The Neutron as a Fundamental Physics Laboratory

P. R. Huffman, J. M. Adams, M. Arif, M. S. Dewey, T. R. Gentile, D. M. Gilliam, D. L. Jacobson, D. R. Rich, J. S. Nico, A. K. Thompson, and F. E. Wietfeldt

The neutron is an excellent laboratory for probing the weak nuclear force. Two classes of experiments are being performed at the NIST Center for Neutron Research to characterize the weak interaction through measurements of parity violation and neutron beta decay.

Studies of parity violation in the neutron-nucleon system provide a filter for isolating the weak interaction of composite hadrons. The strong interaction alters the hadronic weak interaction so it is not simply related to the elementary weak interaction. Measurements of parity violating observables can be used to extract the hadronic coupling constants, which when combined with meson-exchange potentials, provide us with a model of the weak nucleon-nucleon interaction.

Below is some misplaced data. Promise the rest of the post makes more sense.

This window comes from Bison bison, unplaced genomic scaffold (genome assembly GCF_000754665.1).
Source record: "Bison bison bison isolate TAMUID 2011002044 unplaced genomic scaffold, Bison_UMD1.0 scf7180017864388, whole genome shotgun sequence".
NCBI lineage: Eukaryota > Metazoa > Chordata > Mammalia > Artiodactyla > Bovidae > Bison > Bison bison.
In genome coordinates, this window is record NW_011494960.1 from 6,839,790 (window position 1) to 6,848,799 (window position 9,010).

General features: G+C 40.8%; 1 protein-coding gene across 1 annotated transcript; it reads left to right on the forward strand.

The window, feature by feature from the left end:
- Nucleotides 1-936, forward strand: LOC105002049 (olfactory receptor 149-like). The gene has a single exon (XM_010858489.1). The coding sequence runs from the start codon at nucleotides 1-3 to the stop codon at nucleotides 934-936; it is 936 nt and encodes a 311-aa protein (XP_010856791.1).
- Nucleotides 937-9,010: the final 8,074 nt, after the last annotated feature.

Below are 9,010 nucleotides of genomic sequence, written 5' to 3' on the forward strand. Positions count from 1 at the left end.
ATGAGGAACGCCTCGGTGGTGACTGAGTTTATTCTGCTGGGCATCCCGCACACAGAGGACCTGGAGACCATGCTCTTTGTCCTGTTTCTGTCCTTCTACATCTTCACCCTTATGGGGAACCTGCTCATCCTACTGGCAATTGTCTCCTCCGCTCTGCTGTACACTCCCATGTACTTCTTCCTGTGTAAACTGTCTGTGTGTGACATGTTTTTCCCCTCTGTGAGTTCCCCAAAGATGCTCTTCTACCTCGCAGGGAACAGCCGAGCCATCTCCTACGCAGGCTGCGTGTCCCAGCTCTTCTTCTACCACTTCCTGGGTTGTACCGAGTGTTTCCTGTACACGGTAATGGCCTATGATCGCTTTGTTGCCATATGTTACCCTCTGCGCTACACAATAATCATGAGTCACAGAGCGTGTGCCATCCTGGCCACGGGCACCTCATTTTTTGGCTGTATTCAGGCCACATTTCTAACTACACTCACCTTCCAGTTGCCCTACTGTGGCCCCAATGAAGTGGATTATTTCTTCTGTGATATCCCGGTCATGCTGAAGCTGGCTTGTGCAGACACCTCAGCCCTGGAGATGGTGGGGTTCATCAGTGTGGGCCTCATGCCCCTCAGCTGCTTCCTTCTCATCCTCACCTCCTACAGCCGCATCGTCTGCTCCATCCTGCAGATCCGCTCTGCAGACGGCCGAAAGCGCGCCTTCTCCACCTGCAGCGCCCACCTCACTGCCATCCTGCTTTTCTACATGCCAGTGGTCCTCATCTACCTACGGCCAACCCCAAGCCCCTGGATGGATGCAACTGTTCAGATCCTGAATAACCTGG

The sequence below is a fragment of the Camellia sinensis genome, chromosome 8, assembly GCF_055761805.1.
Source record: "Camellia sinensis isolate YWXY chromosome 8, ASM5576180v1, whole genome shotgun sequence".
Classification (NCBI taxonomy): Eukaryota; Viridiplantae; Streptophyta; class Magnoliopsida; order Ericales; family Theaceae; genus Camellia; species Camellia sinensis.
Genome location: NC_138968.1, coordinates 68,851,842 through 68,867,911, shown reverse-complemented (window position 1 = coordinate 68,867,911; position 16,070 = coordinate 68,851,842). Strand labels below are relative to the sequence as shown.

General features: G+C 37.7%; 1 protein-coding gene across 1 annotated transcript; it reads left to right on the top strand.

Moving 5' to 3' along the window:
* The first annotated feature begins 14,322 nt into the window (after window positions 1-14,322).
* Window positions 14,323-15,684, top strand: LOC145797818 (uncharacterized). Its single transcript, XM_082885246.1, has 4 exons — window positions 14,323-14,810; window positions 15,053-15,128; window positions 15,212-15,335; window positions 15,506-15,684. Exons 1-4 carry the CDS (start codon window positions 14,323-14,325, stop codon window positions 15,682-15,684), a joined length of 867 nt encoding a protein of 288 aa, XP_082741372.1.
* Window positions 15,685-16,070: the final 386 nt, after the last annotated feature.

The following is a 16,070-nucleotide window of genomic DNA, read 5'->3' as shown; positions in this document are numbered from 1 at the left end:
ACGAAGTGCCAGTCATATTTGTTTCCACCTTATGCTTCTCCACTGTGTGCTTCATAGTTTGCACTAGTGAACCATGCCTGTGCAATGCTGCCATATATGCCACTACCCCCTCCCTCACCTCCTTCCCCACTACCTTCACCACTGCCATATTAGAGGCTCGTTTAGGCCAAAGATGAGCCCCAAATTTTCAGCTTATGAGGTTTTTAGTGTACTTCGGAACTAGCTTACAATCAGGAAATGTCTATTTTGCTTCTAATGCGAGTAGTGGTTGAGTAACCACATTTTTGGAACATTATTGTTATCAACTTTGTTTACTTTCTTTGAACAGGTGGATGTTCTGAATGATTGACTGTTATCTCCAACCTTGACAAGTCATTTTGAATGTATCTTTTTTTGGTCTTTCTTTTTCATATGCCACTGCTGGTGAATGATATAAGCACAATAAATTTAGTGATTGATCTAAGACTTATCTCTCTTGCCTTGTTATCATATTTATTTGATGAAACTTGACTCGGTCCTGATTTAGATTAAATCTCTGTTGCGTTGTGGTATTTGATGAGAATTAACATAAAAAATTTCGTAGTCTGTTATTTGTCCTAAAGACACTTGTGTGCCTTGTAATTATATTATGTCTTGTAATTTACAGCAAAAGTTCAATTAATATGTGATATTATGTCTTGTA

Neutron beta decay probes the weak interaction at the quark level. From measurements of the neutron lifetime and asymmetry coefficients, the Standard Model vector and axial-vector weak force coupling constants gv and ga can be extracted. These two coupling constants completely characterize the weak interaction at the quark level. In addition, measurements in neutron beta decay provide the cleanest laboratory to observe the weak interaction in first generation quarks.

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